- The Washington Times - Sunday, October 4, 2009

From the Mailbag: Ann Hester of Charlotte, N.C., writes in a letter to the Charlotte Observer that I should get out in the real world more and meet the “mothers and fathers of the countless well-behaved children who live in our community.”

First, Ms. Hester, I am fairly certain such children are certainly not countless. Second, I also am convinced that parenting in Charlotte reflects the state of parenting in the U.S., which is to say, it is not generally commendable. We have lost our collective parenting “way,” and America’s parents are a desperate bunch, which is why I am able to successfully pose as a guy who has all the answers.

But since I take requests, here’s a story that might be more to my respondent’s liking: When her 6-year-old daughter threw a bit of a fit in the middle of her dance class, her mother told her, in front of the class, that she would not be going to a friend’s house that afternoon as planned but would spend the rest of the day in her room, contemplating her misbehavior.

Another mother, aghast, said that was too harsh, that four minutes in time-out was the rule for a 4-year-old. The same mother then admitted she spent a good amount of time putting her daughter in time-out. Regardless, the first little girl spent the day in her room. Now, when a problem begins to emerge, mom has only to remind her daughter of the policy, and she gets control of herself.

The moral to the story: If a consequence does not produce a permanent memory (and time-out most definitely does not), then it has been a waste of everyone’s time.

Keep those cards and letters coming!

Hot off the presses: As reported in the Sept. 9 Journal of the American Medical Association, researchers from the National Institute on Drug Abuse and other institutions claim to have found that when compared with the brain scans of “normal” folks, those of adults diagnosed with attention deficit hyperactivity disorder reveal abnormal dopamine processing. The evidence is being hyped as support for the claim that ADHD is a physical disease.

This is fascinating. A diagnosis of pneumonia or any other known physical disease is made on the basis of objective, verifiable evidence — an X-ray, for example. A diagnosis of ADHD is made on the basis of a clinician’s subjective judgment. According to the diagnostic criteria, the person so diagnosed “often” does this or that, and “often” is never quantified.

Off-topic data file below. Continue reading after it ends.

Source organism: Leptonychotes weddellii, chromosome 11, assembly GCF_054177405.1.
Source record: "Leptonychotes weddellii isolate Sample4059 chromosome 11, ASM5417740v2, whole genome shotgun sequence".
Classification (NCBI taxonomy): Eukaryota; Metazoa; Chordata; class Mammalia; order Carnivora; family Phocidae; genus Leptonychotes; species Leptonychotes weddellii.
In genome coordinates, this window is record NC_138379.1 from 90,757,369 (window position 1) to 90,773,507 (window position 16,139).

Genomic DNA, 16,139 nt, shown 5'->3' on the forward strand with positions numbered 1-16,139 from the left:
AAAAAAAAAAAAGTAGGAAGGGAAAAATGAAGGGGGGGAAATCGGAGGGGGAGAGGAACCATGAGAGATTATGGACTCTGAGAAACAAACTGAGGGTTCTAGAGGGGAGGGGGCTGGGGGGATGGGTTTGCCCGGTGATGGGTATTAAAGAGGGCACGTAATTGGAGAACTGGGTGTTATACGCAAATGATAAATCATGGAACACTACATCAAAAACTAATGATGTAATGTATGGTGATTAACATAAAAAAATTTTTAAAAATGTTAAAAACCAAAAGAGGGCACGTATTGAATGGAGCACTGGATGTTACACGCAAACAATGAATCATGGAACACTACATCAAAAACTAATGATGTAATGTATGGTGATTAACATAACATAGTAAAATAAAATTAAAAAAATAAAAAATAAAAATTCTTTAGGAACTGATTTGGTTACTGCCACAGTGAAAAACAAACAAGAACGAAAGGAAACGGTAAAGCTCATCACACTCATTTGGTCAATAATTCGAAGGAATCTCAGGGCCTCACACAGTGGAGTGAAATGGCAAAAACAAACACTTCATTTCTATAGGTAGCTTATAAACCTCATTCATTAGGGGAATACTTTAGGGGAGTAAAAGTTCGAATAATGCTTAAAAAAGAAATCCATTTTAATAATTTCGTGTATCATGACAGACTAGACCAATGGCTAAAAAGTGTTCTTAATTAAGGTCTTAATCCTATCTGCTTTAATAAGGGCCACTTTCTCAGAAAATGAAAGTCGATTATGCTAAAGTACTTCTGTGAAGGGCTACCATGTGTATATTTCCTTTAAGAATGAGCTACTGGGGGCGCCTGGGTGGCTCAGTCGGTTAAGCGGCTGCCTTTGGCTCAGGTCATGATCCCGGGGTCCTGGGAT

It is patently impossible to claim, with any degree of certainty, that someone “has” a disease when the supposed disease defies objective measurement. Therefore, the idea that brain scans were done on folks “with” ADHD is debatable.

Besides, brain scans of folks with psychiatric disorders often move toward normal after talk therapy. How can talking to someone cure a physical disease? The answer, which is well known in psychiatric circles (or should be): Just as the brain influences behavior, so behavior influences the brain. In other words, finding relative differences in the brains of people who often behave in ways that are not functional is to be expected and proves nothing.

Interesting also is the fact that in these perennial ADHD brain scan studies, a certain number of people with the diagnosis show no brain abnormalities at all. By comparison, anyone diagnosed with pneumonia will produce an abnormal X-ray.

Finding a supposed biological dysfunction in people who have a disease that cannot be precisely defined justifies treating those folks with drugs. In that regard, several studies have discovered that children diagnosed with ADHD often respond as well to placebos (fake drugs) as they do to expensive compounds marketed by pharmaceutical companies and often used to treat the behaviors being called ADHD. If ADHD is a biological disease, it is a strange one indeed.

The bottom line is that the JAMA study constitutes no definitive proof of anything. And the ADHD beat goes on.

Family psychologist John Rosemond answers parents’ questions on his Web site (www.rosemond.com).

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